Bradford's History "of Plimoth Plantation.": From the Original Manuscript. With a Report of the Proceedings Incident to the Return of the Manuscript to Massachusetts (Google eBook)

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Wright & Potter printing Company, state printers, 1899 - Massachusetts - 555 pages
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Page 110 - Ireland king, defender of ye faith, &c., haveing undertaken, for ye glorie of God, and advancemente of ye Christian faith, and honour of our king and countrie, a voyage to plant ye first colonie in ye Northerne parts of Virginia, doe by these presents solemnly & mutualy in ye presence of God, and one of another, covenant & combine our selves togeather into a civil! body politick...
Page 94 - Being thus arrived in a good harbor, and brought safe to land, they fell upon their knees and blessed the God of heaven who had brought them over the vast and furious ocean, and delivered them from all the perils and miseries thereof, again to set their feet on the firm and stable earth, their proper element.
Page 115 - That if anything were taken away from any of theirs, he should cause it to be restored; and they should do the like to his.
Page 10 - ... joined to the Lord in that day, and shall be my people : and I will dwell in the midst of thee, and thou shalt know that the Lord of Hosts hath sent me unto thee.
Page 501 - And that the next meeting after the date of these presents, which shall be accounted the second meeting, shall be at Boston in the...
Page viii - Though I am growne aged, yet I have had a longing desire, to see with my own eyes, something of that most ancient language, and holy tongue, in which the Law, and Oracles of God were...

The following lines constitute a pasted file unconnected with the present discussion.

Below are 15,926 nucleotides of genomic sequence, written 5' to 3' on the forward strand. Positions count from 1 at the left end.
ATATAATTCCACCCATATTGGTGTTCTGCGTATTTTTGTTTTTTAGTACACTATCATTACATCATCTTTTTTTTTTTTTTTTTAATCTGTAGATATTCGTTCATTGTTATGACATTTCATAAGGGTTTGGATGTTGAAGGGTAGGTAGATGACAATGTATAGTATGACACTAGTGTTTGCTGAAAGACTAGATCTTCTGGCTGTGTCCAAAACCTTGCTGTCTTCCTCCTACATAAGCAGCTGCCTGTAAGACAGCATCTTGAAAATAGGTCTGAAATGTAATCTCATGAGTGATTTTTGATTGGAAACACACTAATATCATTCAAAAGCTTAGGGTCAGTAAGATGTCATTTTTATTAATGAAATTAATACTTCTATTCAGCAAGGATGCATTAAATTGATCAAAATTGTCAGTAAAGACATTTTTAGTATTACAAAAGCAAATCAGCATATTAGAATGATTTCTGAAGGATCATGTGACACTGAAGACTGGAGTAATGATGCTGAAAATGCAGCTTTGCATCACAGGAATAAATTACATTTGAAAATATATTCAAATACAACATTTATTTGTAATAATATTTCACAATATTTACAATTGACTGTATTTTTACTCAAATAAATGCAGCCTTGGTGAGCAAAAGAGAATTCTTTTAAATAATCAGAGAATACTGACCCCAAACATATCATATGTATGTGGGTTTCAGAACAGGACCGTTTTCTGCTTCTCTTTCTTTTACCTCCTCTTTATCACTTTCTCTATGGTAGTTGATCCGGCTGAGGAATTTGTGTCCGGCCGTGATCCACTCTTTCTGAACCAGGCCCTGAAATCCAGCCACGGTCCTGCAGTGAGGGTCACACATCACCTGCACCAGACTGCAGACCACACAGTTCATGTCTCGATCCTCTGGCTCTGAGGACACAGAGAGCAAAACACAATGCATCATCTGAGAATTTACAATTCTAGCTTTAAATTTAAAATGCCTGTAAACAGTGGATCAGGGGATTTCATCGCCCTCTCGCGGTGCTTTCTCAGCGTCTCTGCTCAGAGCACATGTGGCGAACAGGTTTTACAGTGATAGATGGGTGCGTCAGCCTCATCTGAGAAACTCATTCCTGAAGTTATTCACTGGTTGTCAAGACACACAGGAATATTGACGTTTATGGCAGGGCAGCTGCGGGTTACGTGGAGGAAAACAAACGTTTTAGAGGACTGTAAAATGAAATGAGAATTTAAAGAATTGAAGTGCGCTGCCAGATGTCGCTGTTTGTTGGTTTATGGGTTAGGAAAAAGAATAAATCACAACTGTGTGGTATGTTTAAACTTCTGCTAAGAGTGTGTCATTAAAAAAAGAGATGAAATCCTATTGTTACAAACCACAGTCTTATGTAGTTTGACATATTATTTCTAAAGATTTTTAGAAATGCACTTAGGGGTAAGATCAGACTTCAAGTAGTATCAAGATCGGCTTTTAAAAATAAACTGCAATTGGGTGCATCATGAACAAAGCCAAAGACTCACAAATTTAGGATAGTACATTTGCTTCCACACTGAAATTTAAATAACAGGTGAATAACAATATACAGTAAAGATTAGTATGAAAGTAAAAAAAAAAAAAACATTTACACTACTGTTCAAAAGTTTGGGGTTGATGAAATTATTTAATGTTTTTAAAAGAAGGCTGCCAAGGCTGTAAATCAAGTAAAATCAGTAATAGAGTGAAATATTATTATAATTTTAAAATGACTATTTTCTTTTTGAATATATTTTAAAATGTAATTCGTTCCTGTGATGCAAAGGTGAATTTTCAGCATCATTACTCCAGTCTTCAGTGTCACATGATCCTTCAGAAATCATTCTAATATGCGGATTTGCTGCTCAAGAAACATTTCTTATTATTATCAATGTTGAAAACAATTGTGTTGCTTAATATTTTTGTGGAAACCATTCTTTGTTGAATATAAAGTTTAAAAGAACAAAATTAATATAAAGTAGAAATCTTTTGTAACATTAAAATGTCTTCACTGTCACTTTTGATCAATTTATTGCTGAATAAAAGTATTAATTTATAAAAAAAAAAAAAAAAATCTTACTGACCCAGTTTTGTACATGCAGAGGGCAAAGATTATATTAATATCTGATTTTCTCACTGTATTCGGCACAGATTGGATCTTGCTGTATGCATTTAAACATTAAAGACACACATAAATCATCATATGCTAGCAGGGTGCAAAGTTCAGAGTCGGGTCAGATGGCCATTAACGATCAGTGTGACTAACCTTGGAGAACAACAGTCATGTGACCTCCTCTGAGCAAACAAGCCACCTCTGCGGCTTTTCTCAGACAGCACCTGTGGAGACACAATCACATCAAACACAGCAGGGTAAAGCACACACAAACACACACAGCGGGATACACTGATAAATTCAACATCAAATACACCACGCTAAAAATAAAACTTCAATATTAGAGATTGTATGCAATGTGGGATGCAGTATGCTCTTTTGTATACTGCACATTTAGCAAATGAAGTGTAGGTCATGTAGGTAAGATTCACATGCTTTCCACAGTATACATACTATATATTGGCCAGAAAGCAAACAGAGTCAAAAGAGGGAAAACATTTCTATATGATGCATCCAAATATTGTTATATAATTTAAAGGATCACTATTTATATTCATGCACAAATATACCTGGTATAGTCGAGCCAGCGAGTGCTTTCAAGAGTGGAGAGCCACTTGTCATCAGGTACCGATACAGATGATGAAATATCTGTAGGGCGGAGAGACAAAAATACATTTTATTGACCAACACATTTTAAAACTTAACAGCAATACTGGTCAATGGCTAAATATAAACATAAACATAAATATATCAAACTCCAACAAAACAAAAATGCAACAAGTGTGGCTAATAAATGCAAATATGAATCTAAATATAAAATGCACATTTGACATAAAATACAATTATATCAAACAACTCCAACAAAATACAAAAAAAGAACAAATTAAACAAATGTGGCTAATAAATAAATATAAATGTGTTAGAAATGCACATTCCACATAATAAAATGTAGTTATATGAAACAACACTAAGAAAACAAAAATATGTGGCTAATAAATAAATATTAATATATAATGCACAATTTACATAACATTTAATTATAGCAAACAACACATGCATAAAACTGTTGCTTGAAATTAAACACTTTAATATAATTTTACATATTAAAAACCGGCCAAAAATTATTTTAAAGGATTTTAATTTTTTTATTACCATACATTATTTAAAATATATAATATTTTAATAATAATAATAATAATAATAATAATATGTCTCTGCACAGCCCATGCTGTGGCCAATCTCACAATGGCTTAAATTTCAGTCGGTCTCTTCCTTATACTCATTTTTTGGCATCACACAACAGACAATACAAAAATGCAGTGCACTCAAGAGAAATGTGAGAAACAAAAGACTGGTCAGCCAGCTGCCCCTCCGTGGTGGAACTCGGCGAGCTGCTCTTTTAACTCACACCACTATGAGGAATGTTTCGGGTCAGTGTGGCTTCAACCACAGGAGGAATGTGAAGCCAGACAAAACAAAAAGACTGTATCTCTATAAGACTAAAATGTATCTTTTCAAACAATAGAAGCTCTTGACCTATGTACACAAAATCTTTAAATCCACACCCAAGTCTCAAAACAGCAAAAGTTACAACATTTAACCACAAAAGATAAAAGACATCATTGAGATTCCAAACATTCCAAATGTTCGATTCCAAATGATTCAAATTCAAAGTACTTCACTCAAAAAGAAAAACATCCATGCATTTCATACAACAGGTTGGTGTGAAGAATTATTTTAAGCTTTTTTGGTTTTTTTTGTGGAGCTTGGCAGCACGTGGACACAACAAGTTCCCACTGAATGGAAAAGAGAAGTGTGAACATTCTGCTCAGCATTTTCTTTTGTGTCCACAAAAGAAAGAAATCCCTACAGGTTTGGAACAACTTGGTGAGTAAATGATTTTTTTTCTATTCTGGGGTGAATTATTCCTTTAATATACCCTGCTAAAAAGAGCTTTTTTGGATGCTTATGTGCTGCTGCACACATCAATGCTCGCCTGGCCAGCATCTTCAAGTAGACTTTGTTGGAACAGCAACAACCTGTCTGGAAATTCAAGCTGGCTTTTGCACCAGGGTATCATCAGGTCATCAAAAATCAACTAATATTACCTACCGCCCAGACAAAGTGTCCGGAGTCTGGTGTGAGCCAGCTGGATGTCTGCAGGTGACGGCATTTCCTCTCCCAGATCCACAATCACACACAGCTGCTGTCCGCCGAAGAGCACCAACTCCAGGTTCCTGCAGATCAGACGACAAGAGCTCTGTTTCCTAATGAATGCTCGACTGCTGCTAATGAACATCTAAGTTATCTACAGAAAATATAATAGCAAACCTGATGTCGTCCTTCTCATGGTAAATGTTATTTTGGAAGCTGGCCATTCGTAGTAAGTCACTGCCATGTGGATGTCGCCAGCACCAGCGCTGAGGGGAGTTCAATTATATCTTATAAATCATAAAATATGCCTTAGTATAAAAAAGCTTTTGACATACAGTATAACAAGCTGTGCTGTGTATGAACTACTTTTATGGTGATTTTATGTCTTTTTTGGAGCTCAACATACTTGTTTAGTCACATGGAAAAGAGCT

Page 426 - ... same, and horrible was the stink and scent thereof; but the victory seemed a sweet sacrifice, and they gave the praise thereof to God, who had wrought so wonderfully for them, thus to enclose their enemies in their hands and give them so speedy a victory over so proud and insulting an enemy.
Page 112 - I may say of many others who dyed in this generall vissitation, & others yet living, that whilst they had health, yea, or any strength continuing, they were not wanting to any that had need of them.
Page 32 - ... burden, were (often times) so oppressed with their hevie labours, that though their minds were free and willing, yet their bodies bowed under the weight of the same, and became decreped in their early youth; the vigor of nature being consumed in the very budd as it were. But that which was more lamentable, and of all sorowes most heavie to be borne...
Page 459 - ... as in no place more, or so much, that I have known or heard of; insomuch as they have been somewhat censured, even by moderate and good men, for their severitie in punishments.

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